The Consumer Financial Protection Bureau has partnered with the American Bar Association Commission on Law and Aging to produce a series of free booklets, Managing Someone Else’s Money.
These publications outline the basic legal responsibilities of a fiduciary (anyone who is named to manage money or property for someone else), tips on how to watch out for financial exploitation, and resources for getting additional help.
There are four separate guides for agents under a power of attorney, court-appointed guardians, trustees, and government fiduciaries.
Agents Under a Power of Attorney
The guide for agents under a power of attorney is for family and friends who have been named by loved ones to make financial decisions on their behalf in a legal document, known as a power of attorney. People often make these arrangements so someone they trust can handle their finances if they become sick or injured and are unable to do so themselves. The power of attorney can be revoked at any time your loved one wants as long as he or she is still able to make decisions. The guide explains what you can and cannot do as an agent. It outlines the importance of careful money management, keeping your money separate and maintaining good records.
If a court finds that someone cannot manage his or her money and property alone, it can hold a hearing and name a guardian or conservator. The guide for court-appointed guardians covers only duties of the guardian of property—not someone who is appointed to be the guardian of the person. As guardian of property, you have a double duty: to the protected person you are serving and to the court. You must make decisions in your loved one’s best interest and report regularly to the court. This booklet helps guardians understand the court order, avoid conflicts of interest and keep their loved one’s money and property protected.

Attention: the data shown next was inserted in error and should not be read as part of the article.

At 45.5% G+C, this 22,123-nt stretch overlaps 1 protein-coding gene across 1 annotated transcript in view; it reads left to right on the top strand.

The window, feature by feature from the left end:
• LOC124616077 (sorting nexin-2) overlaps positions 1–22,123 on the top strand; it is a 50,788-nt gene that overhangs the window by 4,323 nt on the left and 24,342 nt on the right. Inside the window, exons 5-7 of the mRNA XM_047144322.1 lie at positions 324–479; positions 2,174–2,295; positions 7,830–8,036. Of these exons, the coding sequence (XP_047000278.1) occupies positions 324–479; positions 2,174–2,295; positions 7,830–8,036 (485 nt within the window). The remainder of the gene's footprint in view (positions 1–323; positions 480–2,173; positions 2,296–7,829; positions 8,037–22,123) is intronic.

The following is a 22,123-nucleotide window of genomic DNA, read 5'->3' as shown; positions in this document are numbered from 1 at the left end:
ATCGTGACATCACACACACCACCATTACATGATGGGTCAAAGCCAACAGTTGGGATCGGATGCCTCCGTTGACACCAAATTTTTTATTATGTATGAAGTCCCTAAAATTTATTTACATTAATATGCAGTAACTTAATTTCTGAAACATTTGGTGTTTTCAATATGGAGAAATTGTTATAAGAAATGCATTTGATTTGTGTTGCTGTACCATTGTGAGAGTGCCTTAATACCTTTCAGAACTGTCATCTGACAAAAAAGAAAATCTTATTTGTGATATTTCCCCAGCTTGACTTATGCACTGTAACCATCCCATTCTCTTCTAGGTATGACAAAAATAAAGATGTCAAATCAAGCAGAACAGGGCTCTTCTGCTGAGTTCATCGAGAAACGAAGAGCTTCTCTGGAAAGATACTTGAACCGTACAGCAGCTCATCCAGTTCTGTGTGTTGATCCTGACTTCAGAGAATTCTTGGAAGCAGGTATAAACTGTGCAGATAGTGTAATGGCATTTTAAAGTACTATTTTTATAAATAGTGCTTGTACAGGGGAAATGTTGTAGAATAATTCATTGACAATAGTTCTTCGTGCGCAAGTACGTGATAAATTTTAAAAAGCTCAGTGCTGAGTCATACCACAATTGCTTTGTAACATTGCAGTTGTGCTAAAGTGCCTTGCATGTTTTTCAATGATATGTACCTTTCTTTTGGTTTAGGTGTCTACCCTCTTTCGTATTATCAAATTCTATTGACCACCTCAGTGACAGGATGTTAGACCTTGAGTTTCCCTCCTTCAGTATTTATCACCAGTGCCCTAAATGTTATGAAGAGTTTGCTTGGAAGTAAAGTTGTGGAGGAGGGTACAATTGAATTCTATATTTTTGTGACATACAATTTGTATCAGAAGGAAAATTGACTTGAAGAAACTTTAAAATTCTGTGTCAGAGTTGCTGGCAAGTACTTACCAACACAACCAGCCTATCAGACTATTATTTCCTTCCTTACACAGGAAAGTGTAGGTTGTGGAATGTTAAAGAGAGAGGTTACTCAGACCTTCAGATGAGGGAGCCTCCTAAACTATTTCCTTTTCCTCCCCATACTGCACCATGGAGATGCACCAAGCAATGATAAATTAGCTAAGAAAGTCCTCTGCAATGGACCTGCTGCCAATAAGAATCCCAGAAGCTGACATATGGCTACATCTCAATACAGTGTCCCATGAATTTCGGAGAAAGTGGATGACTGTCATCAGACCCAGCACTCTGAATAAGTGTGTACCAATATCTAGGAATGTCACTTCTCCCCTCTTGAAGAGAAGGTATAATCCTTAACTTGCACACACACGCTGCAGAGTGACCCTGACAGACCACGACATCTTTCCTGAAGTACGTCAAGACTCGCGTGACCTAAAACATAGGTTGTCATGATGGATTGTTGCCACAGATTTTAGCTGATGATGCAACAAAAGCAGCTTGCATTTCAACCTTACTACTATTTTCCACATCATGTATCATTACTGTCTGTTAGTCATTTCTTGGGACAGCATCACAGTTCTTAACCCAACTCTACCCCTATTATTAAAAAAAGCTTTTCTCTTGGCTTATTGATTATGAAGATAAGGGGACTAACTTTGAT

The guide for trustees is designed for people who have been named a trustee under a revocable living trust. The arrangement transfers ownership of some or all of your loved one’s money and property from his or her name to the name of the trust. The law places a lot of responsibility on a trustee. You have to keep the trust’s property safe, which may include putting valuables in safe deposit boxes, maintaining insurance and paying taxes. You also must make careful investment decisions with your loved one’s assets. You have authority only over property actually transferred to the trust and only after your loved one has lost the capacity to manage his or her property. As long as your loved one can still make decisions and the terms of the trust allow it, he or she can change or end the trust.
A government agency may appoint someone to manage income benefits for a person who needs assistance. If you are managing benefits from the Social Security Administration or the Department of Veterans Affairs, this guide for government fiduciaries has details about your responsibilities. As a rep payee or VA fiduciary, your authority is limited to managing the benefit checks of the agency appointing you. To manage other money or property of your loved one, you must have legal authority through a power of attorney, trust or court appointment.
Free print bulk copies of the guides can be ordered online.
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